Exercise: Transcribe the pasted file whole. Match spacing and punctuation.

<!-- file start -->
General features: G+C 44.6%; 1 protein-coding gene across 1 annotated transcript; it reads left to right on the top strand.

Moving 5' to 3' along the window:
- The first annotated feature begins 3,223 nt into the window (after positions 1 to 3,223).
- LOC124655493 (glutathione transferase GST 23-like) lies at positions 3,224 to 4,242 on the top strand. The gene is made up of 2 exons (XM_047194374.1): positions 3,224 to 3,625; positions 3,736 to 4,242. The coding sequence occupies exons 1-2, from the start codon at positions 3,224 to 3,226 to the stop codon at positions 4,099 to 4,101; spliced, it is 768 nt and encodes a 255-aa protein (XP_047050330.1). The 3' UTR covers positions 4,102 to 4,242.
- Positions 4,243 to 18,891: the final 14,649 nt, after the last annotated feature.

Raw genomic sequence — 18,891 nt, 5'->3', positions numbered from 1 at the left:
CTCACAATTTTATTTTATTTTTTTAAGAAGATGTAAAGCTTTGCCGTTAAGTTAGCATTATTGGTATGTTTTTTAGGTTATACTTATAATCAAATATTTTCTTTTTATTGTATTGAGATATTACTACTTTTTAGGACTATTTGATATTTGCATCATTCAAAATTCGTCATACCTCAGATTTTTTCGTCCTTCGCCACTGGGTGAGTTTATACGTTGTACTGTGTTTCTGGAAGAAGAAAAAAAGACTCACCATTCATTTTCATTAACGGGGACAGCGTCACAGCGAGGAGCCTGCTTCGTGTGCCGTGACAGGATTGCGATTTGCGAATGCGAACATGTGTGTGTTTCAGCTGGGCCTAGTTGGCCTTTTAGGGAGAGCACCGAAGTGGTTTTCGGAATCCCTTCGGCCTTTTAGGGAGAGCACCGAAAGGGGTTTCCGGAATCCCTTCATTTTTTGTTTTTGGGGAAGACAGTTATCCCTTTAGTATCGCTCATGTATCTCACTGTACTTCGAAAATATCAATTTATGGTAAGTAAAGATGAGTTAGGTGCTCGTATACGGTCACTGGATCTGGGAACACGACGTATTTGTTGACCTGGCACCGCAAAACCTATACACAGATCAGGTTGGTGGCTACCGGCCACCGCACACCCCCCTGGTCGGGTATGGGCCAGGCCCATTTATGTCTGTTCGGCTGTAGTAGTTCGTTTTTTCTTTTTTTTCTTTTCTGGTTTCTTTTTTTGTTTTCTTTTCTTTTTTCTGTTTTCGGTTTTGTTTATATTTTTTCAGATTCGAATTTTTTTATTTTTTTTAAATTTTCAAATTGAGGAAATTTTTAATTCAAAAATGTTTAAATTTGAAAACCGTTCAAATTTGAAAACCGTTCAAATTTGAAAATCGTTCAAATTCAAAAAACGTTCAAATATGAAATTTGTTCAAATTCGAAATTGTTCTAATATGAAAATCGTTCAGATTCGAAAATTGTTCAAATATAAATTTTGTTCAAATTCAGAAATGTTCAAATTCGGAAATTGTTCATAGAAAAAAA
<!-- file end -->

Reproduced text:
General features: G+C 44.6%; 1 protein-coding gene across 1 annotated transcript; it reads left to right on the top strand.

Moving 5' to 3' along the window:
- The first annotated feature begins 3,223 nt into the window (after positions 1 to 3,223).
- LOC124655493 (glutathione transferase GST 23-like) lies at positions 3,224 to 4,242 on the top strand. The gene is made up of 2 exons (XM_047194374.1): positions 3,224 to 3,625; positions 3,736 to 4,242. The coding sequence occupies exons 1-2, from the start codon at positions 3,224 to 3,226 to the stop codon at positions 4,099 to 4,101; spliced, it is 768 nt and encodes a 255-aa protein (XP_047050330.1). The 3' UTR covers positions 4,102 to 4,242.
- Positions 4,243 to 18,891: the final 14,649 nt, after the last annotated feature.

Raw genomic sequence — 18,891 nt, 5'->3', positions numbered from 1 at the left:
CTCACAATTTTATTTTATTTTTTTAAGAAGATGTAAAGCTTTGCCGTTAAGTTAGCATTATTGGTATGTTTTTTAGGTTATACTTATAATCAAATATTTTCTTTTTATTGTATTGAGATATTACTACTTTTTAGGACTATTTGATATTTGCATCATTCAAAATTCGTCATACCTCAGATTTTTTCGTCCTTCGCCACTGGGTGAGTTTATACGTTGTACTGTGTTTCTGGAAGAAGAAAAAAAGACTCACCATTCATTTTCATTAACGGGGACAGCGTCACAGCGAGGAGCCTGCTTCGTGTGCCGTGACAGGATTGCGATTTGCGAATGCGAACATGTGTGTGTTTCAGCTGGGCCTAGTTGGCCTTTTAGGGAGAGCACCGAAGTGGTTTTCGGAATCCCTTCGGCCTTTTAGGGAGAGCACCGAAAGGGGTTTCCGGAATCCCTTCATTTTTTGTTTTTGGGGAAGACAGTTATCCCTTTAGTATCGCTCATGTATCTCACTGTACTTCGAAAATATCAATTTATGGTAAGTAAAGATGAGTTAGGTGCTCGTATACGGTCACTGGATCTGGGAACACGACGTATTTGTTGACCTGGCACCGCAAAACCTATACACAGATCAGGTTGGTGGCTACCGGCCACCGCACACCCCCCTGGTCGGGTATGGGCCAGGCCCATTTATGTCTGTTCGGCTGTAGTAGTTCGTTTTTTCTTTTTTTTCTTTTCTGGTTTCTTTTTTTGTTTTCTTTTCTTTTTTCTGTTTTCGGTTTTGTTTATATTTTTTCAGATTCGAATTTTTTTATTTTTTTTAAATTTTCAAATTGAGGAAATTTTTAATTCAAAAATGTTTAAATTTGAAAACCGTTCAAATTTGAAAACCGTTCAAATTTGAAAATCGTTCAAATTCAAAAAACGTTCAAATATGAAATTTGTTCAAATTCGAAATTGTTCTAATATGAAAATCGTTCAGATTCGAAAATTGTTCAAATATAAATTTTGTTCAAATTCAGAAATGTTCAAATTCGGAAATTGTTCATAGAAAAAAA